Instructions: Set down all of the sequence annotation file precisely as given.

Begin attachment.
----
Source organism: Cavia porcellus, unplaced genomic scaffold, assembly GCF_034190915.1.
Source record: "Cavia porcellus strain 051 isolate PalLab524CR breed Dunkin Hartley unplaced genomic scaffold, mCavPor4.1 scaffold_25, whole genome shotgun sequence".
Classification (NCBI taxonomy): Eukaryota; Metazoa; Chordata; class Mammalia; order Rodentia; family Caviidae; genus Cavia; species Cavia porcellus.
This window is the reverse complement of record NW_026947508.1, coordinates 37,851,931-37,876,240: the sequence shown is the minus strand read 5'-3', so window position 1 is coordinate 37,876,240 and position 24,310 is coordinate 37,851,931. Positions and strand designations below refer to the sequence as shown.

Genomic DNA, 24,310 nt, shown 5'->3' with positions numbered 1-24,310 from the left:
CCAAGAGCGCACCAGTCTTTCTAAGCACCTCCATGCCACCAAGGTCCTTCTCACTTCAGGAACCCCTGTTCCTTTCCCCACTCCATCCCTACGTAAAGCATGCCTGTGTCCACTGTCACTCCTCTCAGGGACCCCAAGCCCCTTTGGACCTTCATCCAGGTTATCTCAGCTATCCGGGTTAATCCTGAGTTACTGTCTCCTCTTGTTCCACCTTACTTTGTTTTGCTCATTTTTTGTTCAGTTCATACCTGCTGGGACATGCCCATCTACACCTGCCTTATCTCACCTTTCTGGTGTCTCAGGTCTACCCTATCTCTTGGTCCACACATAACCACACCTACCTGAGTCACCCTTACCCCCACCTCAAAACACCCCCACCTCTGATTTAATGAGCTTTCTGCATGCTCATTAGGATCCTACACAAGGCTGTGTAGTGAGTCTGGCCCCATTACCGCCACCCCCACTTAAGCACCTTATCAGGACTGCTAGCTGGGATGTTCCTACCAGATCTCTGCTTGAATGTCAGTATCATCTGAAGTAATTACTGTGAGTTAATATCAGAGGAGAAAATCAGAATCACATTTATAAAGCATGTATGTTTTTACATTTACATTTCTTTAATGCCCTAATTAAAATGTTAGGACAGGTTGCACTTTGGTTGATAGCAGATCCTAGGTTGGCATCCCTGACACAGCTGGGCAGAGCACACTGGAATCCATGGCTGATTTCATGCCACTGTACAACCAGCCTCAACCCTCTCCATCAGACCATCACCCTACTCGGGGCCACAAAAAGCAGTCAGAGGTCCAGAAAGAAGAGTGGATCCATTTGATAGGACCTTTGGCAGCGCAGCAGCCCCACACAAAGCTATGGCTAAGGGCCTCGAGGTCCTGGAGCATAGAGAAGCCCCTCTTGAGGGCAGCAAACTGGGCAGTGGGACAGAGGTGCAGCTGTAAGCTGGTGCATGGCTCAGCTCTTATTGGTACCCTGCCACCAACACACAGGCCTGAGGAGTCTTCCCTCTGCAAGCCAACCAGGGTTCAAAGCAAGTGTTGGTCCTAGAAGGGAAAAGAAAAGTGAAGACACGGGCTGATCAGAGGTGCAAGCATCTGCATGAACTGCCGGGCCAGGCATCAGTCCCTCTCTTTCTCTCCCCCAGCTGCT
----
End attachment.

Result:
Source organism: Cavia porcellus, unplaced genomic scaffold, assembly GCF_034190915.1.
Source record: "Cavia porcellus strain 051 isolate PalLab524CR breed Dunkin Hartley unplaced genomic scaffold, mCavPor4.1 scaffold_25, whole genome shotgun sequence".
Classification (NCBI taxonomy): Eukaryota; Metazoa; Chordata; class Mammalia; order Rodentia; family Caviidae; genus Cavia; species Cavia porcellus.
This window is the reverse complement of record NW_026947508.1, coordinates 37,851,931-37,876,240: the sequence shown is the minus strand read 5'-3', so window position 1 is coordinate 37,876,240 and position 24,310 is coordinate 37,851,931. Positions and strand designations below refer to the sequence as shown.

Genomic DNA, 24,310 nt, shown 5'->3' with positions numbered 1-24,310 from the left:
CCAAGAGCGCACCAGTCTTTCTAAGCACCTCCATGCCACCAAGGTCCTTCTCACTTCAGGAACCCCTGTTCCTTTCCCCACTCCATCCCTACGTAAAGCATGCCTGTGTCCACTGTCACTCCTCTCAGGGACCCCAAGCCCCTTTGGACCTTCATCCAGGTTATCTCAGCTATCCGGGTTAATCCTGAGTTACTGTCTCCTCTTGTTCCACCTTACTTTGTTTTGCTCATTTTTTGTTCAGTTCATACCTGCTGGGACATGCCCATCTACACCTGCCTTATCTCACCTTTCTGGTGTCTCAGGTCTACCCTATCTCTTGGTCCACACATAACCACACCTACCTGAGTCACCCTTACCCCCACCTCAAAACACCCCCACCTCTGATTTAATGAGCTTTCTGCATGCTCATTAGGATCCTACACAAGGCTGTGTAGTGAGTCTGGCCCCATTACCGCCACCCCCACTTAAGCACCTTATCAGGACTGCTAGCTGGGATGTTCCTACCAGATCTCTGCTTGAATGTCAGTATCATCTGAAGTAATTACTGTGAGTTAATATCAGAGGAGAAAATCAGAATCACATTTATAAAGCATGTATGTTTTTACATTTACATTTCTTTAATGCCCTAATTAAAATGTTAGGACAGGTTGCACTTTGGTTGATAGCAGATCCTAGGTTGGCATCCCTGACACAGCTGGGCAGAGCACACTGGAATCCATGGCTGATTTCATGCCACTGTACAACCAGCCTCAACCCTCTCCATCAGACCATCACCCTACTCGGGGCCACAAAAAGCAGTCAGAGGTCCAGAAAGAAGAGTGGATCCATTTGATAGGACCTTTGGCAGCGCAGCAGCCCCACACAAAGCTATGGCTAAGGGCCTCGAGGTCCTGGAGCATAGAGAAGCCCCTCTTGAGGGCAGCAAACTGGGCAGTGGGACAGAGGTGCAGCTGTAAGCTGGTGCATGGCTCAGCTCTTATTGGTACCCTGCCACCAACACACAGGCCTGAGGAGTCTTCCCTCTGCAAGCCAACCAGGGTTCAAAGCAAGTGTTGGTCCTAGAAGGGAAAAGAAAAGTGAAGACACGGGCTGATCAGAGGTGCAAGCATCTGCATGAACTGCCGGGCCAGGCATCAGTCCCTCTCTTTCTCTCCCCCAGCTGCT